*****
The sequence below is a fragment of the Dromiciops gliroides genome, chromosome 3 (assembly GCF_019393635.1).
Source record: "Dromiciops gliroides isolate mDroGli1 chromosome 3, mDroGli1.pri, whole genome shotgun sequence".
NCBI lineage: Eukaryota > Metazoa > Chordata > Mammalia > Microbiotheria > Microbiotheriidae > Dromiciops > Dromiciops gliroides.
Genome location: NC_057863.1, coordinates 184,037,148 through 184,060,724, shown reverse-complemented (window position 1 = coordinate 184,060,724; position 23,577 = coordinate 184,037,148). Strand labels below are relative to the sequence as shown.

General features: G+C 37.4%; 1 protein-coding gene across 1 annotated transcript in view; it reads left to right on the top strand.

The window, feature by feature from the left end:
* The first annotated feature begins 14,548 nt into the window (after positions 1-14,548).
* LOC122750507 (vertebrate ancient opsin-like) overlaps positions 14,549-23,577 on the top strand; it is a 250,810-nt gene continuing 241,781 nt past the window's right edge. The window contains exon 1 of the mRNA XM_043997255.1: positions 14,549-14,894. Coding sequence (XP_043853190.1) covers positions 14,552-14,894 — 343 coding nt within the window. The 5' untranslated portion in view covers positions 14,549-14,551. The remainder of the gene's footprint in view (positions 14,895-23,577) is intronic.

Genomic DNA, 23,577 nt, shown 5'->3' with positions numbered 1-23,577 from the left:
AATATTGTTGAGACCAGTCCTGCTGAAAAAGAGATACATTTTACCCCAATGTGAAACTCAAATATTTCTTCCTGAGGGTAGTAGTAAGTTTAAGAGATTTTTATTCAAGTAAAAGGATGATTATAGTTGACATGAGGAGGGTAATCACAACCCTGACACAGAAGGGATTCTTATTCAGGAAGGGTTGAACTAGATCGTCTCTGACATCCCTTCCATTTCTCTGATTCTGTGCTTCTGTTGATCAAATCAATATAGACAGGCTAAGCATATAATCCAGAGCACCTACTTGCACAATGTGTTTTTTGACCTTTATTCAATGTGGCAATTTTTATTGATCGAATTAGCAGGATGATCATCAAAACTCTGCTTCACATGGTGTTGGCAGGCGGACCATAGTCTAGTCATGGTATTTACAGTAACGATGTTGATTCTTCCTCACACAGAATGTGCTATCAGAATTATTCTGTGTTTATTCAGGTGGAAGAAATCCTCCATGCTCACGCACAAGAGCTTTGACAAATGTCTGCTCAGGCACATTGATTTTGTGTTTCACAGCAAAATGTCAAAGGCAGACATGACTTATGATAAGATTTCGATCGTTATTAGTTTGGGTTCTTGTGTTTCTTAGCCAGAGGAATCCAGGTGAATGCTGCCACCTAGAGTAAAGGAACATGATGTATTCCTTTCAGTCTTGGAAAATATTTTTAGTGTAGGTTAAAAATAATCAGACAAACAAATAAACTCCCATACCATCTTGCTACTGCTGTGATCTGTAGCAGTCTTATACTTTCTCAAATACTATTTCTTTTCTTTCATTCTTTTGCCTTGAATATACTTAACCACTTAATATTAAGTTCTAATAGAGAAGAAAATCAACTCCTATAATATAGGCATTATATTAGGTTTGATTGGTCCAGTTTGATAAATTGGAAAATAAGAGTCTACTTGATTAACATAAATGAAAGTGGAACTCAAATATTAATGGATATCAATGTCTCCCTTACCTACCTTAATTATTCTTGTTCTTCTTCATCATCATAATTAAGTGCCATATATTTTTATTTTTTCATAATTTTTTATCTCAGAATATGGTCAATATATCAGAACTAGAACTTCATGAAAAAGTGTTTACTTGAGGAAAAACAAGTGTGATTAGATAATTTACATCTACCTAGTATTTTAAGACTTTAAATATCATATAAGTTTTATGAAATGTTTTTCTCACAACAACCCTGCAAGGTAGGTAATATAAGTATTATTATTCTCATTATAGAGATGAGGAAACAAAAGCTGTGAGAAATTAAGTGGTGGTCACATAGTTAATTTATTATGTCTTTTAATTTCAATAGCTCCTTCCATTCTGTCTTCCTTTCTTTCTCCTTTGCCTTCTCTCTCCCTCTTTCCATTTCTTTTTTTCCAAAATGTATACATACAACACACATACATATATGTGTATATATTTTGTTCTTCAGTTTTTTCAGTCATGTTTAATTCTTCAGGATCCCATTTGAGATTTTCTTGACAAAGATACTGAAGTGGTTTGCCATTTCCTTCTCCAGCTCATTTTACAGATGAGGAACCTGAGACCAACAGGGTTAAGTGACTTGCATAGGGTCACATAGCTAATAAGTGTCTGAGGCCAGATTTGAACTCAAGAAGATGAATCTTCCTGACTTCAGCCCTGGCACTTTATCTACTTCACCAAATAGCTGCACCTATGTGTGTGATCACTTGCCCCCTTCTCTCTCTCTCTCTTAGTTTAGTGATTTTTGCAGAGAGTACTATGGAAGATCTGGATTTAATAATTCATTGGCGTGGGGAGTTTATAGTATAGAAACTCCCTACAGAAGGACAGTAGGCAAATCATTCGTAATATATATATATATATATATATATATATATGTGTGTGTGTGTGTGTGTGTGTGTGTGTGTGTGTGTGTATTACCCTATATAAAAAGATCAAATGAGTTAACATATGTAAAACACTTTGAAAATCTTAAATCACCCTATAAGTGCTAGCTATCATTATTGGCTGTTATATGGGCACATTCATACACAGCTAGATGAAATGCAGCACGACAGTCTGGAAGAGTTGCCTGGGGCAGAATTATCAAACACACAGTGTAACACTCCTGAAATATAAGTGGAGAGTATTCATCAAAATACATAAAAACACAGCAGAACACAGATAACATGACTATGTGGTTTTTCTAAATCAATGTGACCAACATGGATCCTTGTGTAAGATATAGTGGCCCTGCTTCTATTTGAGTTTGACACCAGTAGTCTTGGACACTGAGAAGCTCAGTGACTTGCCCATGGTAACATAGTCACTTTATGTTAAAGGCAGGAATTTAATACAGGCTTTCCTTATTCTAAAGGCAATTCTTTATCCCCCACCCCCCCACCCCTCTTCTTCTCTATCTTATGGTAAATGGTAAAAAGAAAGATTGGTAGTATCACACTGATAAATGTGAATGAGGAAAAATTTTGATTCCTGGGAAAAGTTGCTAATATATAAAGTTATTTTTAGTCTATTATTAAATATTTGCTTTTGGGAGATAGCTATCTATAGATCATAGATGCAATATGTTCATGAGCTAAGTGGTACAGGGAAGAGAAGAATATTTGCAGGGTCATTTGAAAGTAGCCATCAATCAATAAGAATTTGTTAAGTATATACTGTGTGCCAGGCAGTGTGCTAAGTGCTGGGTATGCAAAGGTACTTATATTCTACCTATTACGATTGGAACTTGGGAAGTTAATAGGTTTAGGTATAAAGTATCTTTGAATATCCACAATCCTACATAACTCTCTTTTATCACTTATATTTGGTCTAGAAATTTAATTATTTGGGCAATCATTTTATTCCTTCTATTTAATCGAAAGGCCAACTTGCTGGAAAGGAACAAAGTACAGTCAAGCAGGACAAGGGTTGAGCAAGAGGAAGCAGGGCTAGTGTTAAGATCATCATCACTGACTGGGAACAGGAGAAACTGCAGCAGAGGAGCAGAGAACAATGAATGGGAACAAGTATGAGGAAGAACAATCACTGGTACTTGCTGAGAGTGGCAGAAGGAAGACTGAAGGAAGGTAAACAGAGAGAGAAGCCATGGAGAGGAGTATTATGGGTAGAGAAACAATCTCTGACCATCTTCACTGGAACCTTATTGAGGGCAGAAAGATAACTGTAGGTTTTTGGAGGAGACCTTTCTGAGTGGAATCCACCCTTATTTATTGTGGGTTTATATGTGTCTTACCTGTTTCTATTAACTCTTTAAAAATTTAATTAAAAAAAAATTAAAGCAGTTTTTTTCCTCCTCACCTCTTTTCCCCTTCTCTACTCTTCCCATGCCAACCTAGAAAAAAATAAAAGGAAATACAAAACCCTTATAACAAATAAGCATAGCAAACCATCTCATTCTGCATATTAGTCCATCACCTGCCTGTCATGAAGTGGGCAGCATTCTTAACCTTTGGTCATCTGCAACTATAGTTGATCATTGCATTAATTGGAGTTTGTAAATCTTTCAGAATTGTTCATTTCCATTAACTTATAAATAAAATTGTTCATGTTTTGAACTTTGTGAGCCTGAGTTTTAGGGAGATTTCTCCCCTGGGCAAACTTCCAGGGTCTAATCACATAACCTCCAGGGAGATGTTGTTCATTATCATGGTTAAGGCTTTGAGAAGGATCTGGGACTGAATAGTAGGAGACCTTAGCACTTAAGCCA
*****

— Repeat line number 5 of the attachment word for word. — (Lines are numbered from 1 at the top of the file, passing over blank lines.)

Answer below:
General features: G+C 37.4%; 1 protein-coding gene across 1 annotated transcript in view; it reads left to right on the top strand.